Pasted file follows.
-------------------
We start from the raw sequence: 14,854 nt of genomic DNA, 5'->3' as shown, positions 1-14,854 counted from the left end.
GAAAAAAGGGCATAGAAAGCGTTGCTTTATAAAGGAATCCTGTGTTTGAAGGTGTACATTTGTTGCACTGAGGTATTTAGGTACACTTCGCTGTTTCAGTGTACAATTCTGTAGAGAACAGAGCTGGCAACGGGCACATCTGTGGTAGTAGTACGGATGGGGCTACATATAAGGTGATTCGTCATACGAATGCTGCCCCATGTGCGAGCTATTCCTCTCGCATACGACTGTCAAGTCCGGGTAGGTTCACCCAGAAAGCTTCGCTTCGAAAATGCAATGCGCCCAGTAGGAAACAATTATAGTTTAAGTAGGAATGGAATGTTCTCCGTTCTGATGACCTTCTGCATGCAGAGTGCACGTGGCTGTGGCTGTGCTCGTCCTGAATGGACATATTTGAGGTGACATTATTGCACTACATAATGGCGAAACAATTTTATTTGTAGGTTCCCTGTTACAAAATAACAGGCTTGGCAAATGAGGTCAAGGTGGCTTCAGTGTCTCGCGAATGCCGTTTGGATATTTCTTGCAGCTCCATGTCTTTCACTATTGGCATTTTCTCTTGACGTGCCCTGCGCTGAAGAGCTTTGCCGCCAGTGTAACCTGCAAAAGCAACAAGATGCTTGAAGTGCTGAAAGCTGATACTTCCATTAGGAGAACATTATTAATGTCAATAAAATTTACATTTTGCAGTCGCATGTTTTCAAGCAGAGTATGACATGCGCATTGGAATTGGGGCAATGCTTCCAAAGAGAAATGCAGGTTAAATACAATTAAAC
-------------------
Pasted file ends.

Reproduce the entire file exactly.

We start from the raw sequence: 14,854 nt of genomic DNA, 5'->3' as shown, positions 1-14,854 counted from the left end.
GAAAAAAGGGCATAGAAAGCGTTGCTTTATAAAGGAATCCTGTGTTTGAAGGTGTACATTTGTTGCACTGAGGTATTTAGGTACACTTCGCTGTTTCAGTGTACAATTCTGTAGAGAACAGAGCTGGCAACGGGCACATCTGTGGTAGTAGTACGGATGGGGCTACATATAAGGTGATTCGTCATACGAATGCTGCCCCATGTGCGAGCTATTCCTCTCGCATACGACTGTCAAGTCCGGGTAGGTTCACCCAGAAAGCTTCGCTTCGAAAATGCAATGCGCCCAGTAGGAAACAATTATAGTTTAAGTAGGAATGGAATGTTCTCCGTTCTGATGACCTTCTGCATGCAGAGTGCACGTGGCTGTGGCTGTGCTCGTCCTGAATGGACATATTTGAGGTGACATTATTGCACTACATAATGGCGAAACAATTTTATTTGTAGGTTCCCTGTTACAAAATAACAGGCTTGGCAAATGAGGTCAAGGTGGCTTCAGTGTCTCGCGAATGCCGTTTGGATATTTCTTGCAGCTCCATGTCTTTCACTATTGGCATTTTCTCTTGACGTGCCCTGCGCTGAAGAGCTTTGCCGCCAGTGTAACCTGCAAAAGCAACAAGATGCTTGAAGTGCTGAAAGCTGATACTTCCATTAGGAGAACATTATTAATGTCAATAAAATTTACATTTTGCAGTCGCATGTTTTCAAGCAGAGTATGACATGCGCATTGGAATTGGGGCAATGCTTCCAAAGAGAAATGCAGGTTAAATACAATTAAAC